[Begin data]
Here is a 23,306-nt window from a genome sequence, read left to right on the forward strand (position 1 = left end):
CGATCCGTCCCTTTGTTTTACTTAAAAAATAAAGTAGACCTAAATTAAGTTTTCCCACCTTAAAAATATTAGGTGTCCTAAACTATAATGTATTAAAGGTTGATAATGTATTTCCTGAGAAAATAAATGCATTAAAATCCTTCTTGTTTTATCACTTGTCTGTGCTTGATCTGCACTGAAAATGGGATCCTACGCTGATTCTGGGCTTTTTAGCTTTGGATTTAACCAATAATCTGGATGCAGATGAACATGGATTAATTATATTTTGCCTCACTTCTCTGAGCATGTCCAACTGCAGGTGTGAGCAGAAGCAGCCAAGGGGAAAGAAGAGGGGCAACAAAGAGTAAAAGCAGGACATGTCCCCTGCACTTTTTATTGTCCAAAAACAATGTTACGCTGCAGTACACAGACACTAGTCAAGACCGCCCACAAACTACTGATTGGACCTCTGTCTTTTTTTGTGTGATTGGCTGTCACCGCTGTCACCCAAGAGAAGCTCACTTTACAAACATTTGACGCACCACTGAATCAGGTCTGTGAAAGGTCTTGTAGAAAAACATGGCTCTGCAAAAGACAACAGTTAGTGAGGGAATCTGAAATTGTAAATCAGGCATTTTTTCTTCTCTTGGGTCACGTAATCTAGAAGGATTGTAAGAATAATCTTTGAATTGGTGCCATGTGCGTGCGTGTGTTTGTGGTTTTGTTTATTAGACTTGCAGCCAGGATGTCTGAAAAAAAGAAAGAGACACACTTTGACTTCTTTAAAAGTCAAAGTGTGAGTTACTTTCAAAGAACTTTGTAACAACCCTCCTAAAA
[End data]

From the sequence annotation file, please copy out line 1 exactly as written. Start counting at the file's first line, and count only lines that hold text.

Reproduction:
Here is a 23,306-nt window from a genome sequence, read left to right on the forward strand (position 1 = left end):